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USA calls on Sudan for ‘immediate release’ of Nierteti detainees

August 15 - 2016 WASHINGTON, DC
US Special Envoy Donald Booth speaks at the Atlantic Council on Sudan and South Sudan, 9 October 2014 (US State Department)
US Special Envoy Donald Booth speaks at the Atlantic Council on Sudan and South Sudan, 9 October 2014 (US State Department)

The USA has called on the Sudanese government to release all the displaced people who were detained in Nierteti in Central Darfur over the past two weeks.

In a press statement on Friday, Elizabeth Trudeau, Director of the Office of Press Relations of the US State Department, says that the US “is gravely concerned about the Sudanese government’s ongoing detention of at least 15 Darfuri individuals, including one Sudanese national employee of the African Union-United Nations Hybrid Operation in Darfur (Unamid)”.

The detentions followed a visit by US Special Envoy to Sudan and South Sudan, Donald Booth, to North and Central Darfur in late July. Booth met and spoke with a number of displaced in Nierteti on 27 July.

Four days later, security agents held five of the people the US envoy had met. In the following weeks, ten more were detained. Five of them have been released, Radio Dabanga reported on Wednesday.

“Many others who were not detained were nonetheless questioned by security officials about the nature of their contact with the Special Envoy,” the US statement reads.

“The United States immediately expressed its concern about the reported detentions to senior Sudanese officials, and we call on the Government of Sudan to immediately release all of those detained. These actions are particularly unfortunate as they undercut the government of Sudan initially granting permission for the special envoy’s fact-finding visit and allowing him to travel to areas and speak with individuals of his choosing. Such first-hand knowledge is important to shaping future US engagement with the Government of Sudan and opposition groups and leaders regarding Darfur.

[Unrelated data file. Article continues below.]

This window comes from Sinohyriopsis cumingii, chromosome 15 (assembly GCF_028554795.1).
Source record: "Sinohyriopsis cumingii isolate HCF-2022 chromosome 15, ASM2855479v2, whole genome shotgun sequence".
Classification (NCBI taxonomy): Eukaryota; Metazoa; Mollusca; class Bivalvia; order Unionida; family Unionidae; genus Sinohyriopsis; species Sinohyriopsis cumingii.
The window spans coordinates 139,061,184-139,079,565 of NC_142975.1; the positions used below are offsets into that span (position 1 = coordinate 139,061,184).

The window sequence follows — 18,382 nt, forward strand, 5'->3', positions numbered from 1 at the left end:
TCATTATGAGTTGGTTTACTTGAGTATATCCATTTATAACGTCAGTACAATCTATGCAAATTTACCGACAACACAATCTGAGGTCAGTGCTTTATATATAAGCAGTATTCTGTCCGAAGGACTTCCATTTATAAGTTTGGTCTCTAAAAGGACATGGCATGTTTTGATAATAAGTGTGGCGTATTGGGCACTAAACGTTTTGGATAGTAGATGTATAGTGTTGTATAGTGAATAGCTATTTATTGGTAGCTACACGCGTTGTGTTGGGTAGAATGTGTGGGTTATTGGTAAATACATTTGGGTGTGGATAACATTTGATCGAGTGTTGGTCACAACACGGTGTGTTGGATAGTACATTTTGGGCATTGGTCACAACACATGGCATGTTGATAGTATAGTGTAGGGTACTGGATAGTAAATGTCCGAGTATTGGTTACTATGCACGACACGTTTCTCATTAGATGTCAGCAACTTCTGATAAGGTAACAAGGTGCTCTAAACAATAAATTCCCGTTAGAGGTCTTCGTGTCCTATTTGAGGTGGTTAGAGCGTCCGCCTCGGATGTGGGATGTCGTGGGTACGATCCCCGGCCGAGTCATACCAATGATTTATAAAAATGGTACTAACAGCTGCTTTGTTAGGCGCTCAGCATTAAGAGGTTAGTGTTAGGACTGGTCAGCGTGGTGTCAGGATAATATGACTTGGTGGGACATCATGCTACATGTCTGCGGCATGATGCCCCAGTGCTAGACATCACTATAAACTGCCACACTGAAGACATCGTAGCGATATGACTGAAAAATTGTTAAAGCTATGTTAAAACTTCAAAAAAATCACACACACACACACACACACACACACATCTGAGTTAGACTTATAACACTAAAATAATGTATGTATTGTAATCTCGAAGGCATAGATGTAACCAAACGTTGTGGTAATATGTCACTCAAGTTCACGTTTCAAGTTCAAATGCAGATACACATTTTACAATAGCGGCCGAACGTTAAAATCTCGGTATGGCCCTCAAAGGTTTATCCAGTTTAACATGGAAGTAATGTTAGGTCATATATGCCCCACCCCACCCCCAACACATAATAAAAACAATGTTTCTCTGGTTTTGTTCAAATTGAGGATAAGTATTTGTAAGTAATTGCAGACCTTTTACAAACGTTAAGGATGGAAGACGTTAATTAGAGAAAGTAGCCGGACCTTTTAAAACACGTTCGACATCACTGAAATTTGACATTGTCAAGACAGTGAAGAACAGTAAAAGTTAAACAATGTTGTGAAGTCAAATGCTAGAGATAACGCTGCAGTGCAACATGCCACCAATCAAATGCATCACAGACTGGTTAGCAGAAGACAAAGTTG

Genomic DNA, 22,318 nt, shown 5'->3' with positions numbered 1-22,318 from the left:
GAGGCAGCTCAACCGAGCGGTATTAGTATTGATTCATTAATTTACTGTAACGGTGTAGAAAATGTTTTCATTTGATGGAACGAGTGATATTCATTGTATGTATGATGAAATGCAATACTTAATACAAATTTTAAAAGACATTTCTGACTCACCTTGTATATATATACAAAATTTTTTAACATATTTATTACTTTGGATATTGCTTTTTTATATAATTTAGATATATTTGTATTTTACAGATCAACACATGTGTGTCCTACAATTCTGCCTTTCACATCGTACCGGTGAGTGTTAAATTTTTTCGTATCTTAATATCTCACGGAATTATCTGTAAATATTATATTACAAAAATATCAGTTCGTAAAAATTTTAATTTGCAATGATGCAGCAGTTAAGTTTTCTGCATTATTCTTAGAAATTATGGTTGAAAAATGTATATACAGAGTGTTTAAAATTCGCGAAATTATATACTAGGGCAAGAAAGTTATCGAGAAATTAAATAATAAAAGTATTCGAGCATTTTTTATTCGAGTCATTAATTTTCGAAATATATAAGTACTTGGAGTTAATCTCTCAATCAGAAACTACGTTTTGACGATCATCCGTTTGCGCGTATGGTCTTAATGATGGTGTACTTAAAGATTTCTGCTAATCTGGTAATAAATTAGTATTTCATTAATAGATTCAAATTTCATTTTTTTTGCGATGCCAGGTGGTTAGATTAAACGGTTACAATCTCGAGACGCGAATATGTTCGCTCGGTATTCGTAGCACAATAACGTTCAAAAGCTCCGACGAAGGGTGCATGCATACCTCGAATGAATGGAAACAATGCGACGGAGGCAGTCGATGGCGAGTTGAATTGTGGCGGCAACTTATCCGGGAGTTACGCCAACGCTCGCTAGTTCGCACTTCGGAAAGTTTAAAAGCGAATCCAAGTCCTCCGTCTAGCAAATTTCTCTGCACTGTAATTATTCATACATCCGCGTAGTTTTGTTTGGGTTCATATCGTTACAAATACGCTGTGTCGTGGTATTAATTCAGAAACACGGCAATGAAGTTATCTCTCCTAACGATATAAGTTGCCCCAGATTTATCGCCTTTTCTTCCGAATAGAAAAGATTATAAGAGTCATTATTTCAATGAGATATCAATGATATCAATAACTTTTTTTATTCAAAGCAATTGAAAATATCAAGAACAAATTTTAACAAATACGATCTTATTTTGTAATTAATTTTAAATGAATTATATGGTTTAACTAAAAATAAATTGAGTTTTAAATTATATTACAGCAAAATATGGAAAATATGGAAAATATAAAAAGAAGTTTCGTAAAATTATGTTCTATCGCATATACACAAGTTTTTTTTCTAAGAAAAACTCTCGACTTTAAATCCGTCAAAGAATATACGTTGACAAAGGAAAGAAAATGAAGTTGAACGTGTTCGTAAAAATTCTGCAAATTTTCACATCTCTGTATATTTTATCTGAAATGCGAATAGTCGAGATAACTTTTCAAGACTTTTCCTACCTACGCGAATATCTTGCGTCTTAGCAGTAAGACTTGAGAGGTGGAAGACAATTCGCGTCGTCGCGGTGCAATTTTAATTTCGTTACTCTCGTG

“As Sudan seeks to pursue an inclusive national political dialogue, the Sudanese people need to be free to voice their opinions. The United States urges the Government of Sudan to respect its citizens’ rights to freedoms of expression, peaceful assembly and association, including by the press, as these are vital elements for an environment conducive to an inclusive national dialogue for which all continue to work,” the statement concludes.


 


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